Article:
Knox Volunteer Fire Company Honored for Rescuing Man Trapped in Burning Building
“The commendation that was awarded to the Knox Volunteer Fire Company was a team effort on the rescue at a fire in Knox Borough,” Matthew Yeager, Chief of Knox Volunteer Fire Company, told exploreClarion.com.
Representative Donna Oberlander presented the certificate during the company’s annual dinner on Saturday, January 11.
“It was my honor to thank them for their hard work and selfless dedication to our community,” Oberlander said.
The rescue took place shortly after 9 p.m. on November 14 at a structure fire that occurred at 335 Best Avenue in Knox Borough.
According to Yeager, the rescue took the combined effort of the entire team.
“It was a team effort with the crew that worked together. The effort in setting up the 35-foot ladder, then the two firefighters that went up the ladder to pull the gentlemen out of the window on to the ladder. The ground crew was holding the ladder so it wouldn’t slide or fall while the two firefighters were on the ladder. The other firefighters pulled a hose line and started to attack the fire,” Yeager said.
“The crew that night and as always did expertly what they are trained to do in these kinds of emergency situations. The community should be very proud of their volunteer fire company.”
The two men who scaled that ladder also shared a bit about what occurred that night.
Jon Weaver, who celebrated 20 years with Knox Volunteer Fire Company just a few weeks prior to the night of the fire, was the first up the ladder.
According to Weaver, they got confirmation that someone was trapped while they were en route to the fire, and arrived to find the situation looking dire.
“The whole back of the house was just ablaze, from the ground clear through the third floor,” Weaver said.
“You could see the steps going up to a deck on the second floor and on up to the third floor, that whole area was just ablaze.”
According to Weaver, who was on the first truck to arrive at the scene, volunteers from the company responded en masse, with 27 responders from Knox alone arriving at the scene before the night was through, plus companies from Emlenton, St. Petersburg, Shippenville, Parker, and Seneca.
“There were firefighters coming out of the woodwork that night,” he said.
He was helping to pull the hose off the truck while others were setting the ladder up when he realized someone was shouting up to the trapped individual.
“You start to realize ‘Is this really happening? Is there really someone stuck in this house?’ It starts to hit you.”
Weaver said he ended up helping to finish getting the ladder up and looked up and wondered who was going to make the climb when he heard it.
“I heard, “Jon! Jon, get up there!”
According to Weaver, the visibility was terrible as he started up the ladder, with thick smoke rolling around the building and no lighting set up yet.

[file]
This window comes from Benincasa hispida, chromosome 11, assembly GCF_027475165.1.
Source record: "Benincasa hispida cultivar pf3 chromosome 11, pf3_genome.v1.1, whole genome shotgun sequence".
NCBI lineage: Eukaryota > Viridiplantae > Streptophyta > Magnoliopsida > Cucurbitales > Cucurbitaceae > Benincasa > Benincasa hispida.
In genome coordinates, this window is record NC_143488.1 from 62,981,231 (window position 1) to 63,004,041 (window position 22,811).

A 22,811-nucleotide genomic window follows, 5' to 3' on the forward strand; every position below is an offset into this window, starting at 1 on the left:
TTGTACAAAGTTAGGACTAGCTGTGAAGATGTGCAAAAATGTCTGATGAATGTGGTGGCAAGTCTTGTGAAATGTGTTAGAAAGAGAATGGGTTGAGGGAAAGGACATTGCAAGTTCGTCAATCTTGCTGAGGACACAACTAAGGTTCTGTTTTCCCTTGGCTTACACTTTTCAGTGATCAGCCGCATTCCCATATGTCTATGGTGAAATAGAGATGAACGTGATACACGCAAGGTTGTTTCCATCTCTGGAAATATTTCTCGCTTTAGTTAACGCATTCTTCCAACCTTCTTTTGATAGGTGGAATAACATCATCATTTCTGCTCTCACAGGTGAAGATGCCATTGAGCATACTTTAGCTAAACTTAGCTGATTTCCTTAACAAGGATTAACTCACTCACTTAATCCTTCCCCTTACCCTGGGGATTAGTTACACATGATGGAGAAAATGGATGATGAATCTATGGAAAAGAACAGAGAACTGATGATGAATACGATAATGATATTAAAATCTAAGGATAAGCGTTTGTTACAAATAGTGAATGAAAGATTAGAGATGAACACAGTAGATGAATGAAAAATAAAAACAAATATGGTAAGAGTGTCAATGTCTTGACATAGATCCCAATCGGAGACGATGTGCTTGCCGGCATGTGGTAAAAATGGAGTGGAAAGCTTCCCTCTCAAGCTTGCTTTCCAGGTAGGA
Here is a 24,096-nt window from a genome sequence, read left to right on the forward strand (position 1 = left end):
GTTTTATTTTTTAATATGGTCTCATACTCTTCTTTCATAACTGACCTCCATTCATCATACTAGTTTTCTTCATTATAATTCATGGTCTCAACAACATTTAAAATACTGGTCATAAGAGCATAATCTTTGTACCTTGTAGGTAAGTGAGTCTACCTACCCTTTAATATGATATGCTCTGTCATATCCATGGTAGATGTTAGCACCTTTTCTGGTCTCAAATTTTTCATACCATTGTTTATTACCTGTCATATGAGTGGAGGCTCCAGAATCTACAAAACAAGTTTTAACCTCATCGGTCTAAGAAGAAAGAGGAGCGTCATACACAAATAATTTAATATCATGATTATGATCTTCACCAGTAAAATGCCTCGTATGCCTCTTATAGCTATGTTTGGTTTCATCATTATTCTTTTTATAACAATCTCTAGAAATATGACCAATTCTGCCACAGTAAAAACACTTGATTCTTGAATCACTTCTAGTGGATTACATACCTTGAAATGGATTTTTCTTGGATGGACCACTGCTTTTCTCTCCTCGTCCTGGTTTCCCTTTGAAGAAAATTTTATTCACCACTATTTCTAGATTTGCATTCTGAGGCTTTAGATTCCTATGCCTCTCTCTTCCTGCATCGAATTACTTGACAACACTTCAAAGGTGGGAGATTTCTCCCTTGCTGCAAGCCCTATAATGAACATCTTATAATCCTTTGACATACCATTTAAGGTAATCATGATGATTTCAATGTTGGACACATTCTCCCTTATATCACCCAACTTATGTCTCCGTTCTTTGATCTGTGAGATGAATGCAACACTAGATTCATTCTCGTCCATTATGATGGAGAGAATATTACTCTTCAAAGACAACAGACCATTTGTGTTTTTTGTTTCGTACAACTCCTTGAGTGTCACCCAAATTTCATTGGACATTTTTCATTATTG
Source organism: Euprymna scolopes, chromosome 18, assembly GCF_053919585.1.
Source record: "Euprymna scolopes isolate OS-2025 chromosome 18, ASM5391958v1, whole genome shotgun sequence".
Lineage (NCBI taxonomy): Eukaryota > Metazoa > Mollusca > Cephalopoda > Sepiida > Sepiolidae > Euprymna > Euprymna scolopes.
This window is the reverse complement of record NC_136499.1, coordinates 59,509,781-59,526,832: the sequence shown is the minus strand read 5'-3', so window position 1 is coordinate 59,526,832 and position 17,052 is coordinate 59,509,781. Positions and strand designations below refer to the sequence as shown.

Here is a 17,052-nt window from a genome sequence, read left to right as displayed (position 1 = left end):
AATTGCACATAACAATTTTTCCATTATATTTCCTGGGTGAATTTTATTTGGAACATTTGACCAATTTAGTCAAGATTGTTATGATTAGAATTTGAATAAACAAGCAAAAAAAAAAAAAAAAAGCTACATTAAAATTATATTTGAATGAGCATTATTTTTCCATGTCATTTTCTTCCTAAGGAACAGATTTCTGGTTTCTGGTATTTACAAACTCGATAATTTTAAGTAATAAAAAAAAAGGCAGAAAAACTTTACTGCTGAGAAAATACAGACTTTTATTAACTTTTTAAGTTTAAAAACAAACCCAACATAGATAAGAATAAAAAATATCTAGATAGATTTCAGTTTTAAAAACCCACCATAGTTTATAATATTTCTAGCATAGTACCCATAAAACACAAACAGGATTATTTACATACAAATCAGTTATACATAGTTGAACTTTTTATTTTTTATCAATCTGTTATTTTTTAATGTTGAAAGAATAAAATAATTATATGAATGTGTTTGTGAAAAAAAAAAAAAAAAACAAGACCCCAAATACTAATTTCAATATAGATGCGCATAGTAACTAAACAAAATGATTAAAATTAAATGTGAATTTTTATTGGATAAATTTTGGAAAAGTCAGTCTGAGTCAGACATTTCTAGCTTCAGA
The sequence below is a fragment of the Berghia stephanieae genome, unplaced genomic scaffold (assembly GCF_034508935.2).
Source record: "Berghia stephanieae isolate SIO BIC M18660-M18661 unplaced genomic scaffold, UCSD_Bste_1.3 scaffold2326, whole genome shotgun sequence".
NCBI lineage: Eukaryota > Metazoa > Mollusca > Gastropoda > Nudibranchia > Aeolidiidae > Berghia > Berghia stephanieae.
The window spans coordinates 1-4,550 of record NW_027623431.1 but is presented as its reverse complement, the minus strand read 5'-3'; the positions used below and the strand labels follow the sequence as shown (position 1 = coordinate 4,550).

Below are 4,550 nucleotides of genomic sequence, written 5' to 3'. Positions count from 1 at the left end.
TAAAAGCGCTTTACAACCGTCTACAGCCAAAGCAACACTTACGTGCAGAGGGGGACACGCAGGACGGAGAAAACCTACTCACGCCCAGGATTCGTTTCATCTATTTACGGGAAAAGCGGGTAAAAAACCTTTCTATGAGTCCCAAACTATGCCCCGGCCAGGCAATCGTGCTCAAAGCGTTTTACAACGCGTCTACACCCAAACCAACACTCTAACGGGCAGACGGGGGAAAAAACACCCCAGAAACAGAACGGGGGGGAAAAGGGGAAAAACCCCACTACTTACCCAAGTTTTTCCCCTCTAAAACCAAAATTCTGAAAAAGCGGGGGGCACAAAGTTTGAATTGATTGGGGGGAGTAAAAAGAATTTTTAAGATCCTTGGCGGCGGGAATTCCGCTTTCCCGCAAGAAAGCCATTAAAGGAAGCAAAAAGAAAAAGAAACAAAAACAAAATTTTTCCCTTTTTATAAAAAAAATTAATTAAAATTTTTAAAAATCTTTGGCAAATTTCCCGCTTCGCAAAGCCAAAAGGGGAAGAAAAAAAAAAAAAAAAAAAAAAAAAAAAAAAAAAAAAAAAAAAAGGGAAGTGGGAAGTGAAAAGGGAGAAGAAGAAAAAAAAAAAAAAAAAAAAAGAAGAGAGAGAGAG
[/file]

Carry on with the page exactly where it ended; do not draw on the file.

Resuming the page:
“I never saw the guy. All I know is they were yelling to someone in this window, but I didn’t see nothing and I could hardly even see the window.”
The situation turned even more dire when he reached the window and found an arm hanging down at him.
“That’s as real as you can get right there. I touched his hand and said ‘hey’ and it just kind of shook, so I grabbed his hand and put my hand up on his back and shook, and I could just feel his body was limp, and I thought ‘well, this situation just got worse.'”
Weaver said at that point he feared his mission had gone from a rescue to a recovery. However, he plowed on, reaching in and trying to maneuver the man out of the window, which proved to be complicated, as well, in part due to the low visibility.
“I didn’t realize it was an awning-style window, which the bars go out at the bottom to push it out, and he was hung up on those bars.”
He continued to try to maneuver the man out of the window and thought he had him on a windowsill, but with his next pull, the man fell on him.
“Luckily, my left hand had a good grip on the ladder, and he just kind of draped across my left arm and my right hand had ahold of his shirt, so I just leaned into the ladder and pinned him.”
That’s when Weaver felt that the man was still breathing, and called for help in getting the man back down the ladder.
Josh Lencer, who has been with Knox Volunteer Fire Company for about five years, was the one to answer that call.
“After he yelled, as our chief at the time was yelling for me to go up the ladder, I was already on my way up,” Lencer said.
“I got up to where he had him and we slowly got him kind of coaxed into the middle so we had a good hold of him, and just slowly worked him down.”
“Josh came up behind me and grabbed him by the legs and I said ‘We gotta get out of here now,’ because it was bad,” Weaver noted.
“It was heavy smoke, a lot of heat, nothing anyone should be breathing. We needed to get him down out of there, and we needed to get him down out of there quick.”
However, the ordeal still wasn’t over. As they got further down the ladder, they began to have problems, with the smoke and low visibility again playing a role.